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Mr. Robathan: The hon. Gentleman is quite right that our interests may not always coincide with those of America. However, is he absolutely confident that our interests will always coincide with those of our European partners?

Mr. Jenkins: I have never been absolutely confident about anything in the future--I never say never, and I try

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never to say no. There will of course be occasions on which we may have differences with other European Union member states. We would have extreme difficulties if a European army were established and the decision were made to send it into a member state. I therefore do not believe that a European army will be established.

I think it is likely that the forces of European Union member states will be combined to participate in agreed operations. However, the command structure for the combined EU forces will be totally different from that used by NATO. As hon. Members will be aware, when NATO was established we handed sovereignty over our forces to NATO supreme command, which does not ask us before telling our troops to go.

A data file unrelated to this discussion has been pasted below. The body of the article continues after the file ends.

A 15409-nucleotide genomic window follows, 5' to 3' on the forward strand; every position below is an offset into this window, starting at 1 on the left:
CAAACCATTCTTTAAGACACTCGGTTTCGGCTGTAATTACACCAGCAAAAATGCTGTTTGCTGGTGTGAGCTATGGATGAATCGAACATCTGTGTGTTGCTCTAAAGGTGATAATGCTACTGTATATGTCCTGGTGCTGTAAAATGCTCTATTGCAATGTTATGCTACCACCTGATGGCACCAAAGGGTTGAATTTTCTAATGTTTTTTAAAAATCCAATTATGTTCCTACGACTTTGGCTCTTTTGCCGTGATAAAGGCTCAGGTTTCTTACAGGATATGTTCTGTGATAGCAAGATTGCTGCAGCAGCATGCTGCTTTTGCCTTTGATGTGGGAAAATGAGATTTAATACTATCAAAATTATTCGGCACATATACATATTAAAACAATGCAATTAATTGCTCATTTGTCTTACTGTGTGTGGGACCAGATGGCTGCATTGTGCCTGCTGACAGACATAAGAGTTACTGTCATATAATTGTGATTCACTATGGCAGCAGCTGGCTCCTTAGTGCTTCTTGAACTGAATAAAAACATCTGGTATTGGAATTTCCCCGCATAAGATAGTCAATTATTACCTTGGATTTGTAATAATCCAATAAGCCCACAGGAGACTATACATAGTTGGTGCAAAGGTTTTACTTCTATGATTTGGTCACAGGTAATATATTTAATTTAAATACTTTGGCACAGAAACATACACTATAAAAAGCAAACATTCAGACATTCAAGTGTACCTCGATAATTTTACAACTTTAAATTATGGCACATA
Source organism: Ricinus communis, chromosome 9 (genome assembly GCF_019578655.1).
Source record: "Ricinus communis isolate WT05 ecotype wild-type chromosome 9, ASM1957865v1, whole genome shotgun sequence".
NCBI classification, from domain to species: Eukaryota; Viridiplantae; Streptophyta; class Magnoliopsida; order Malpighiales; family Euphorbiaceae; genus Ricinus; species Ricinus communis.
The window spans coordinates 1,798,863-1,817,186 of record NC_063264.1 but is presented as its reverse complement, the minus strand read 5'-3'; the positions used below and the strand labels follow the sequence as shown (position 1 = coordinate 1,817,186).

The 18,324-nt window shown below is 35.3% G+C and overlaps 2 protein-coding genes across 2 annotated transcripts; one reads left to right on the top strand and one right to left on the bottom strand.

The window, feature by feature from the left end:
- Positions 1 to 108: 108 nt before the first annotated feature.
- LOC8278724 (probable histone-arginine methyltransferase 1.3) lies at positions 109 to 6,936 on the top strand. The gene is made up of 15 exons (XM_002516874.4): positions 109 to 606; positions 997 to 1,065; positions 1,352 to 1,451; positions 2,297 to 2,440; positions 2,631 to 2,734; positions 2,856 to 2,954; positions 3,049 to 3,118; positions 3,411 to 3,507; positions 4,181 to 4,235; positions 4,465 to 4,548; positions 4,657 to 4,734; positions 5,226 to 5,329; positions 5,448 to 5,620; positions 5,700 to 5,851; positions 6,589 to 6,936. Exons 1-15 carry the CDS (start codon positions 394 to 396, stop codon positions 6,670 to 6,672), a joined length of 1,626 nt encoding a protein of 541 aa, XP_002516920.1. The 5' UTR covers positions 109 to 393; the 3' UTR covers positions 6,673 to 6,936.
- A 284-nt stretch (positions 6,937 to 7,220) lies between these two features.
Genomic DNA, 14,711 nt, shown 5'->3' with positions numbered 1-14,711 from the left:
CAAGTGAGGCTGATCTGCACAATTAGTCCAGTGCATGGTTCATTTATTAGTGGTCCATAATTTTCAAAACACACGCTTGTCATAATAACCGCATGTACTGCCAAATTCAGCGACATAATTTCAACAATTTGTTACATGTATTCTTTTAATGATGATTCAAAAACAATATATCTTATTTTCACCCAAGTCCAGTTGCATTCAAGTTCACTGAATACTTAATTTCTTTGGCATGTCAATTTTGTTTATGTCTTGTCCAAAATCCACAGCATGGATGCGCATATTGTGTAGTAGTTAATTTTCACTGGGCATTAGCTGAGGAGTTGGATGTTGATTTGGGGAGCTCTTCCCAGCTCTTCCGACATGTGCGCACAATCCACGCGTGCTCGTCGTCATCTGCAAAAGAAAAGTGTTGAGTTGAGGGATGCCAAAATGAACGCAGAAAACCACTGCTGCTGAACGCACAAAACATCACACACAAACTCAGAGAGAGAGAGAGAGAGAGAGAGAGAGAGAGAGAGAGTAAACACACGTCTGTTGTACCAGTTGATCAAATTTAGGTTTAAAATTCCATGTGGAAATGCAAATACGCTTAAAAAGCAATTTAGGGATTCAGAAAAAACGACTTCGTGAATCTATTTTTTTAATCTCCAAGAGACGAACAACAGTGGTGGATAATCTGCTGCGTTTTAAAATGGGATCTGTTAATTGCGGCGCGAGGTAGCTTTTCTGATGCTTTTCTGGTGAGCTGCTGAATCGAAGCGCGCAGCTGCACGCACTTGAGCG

Dr. Julian Lewis: The hon. Gentleman is describing a hoary old myth that is always brought up in the context of European security and defence. In NATO, however, we always have the option of withdrawing at any moment, whereas we would not have such an option in a common European security and defence policy, if there ever is one.

Mr. Jenkins: I will not belabour the point. Hon. Members should simply read a history of NATO and ask themselves what would have happened if the Russians had attacked. We would not have had a chance to withdraw.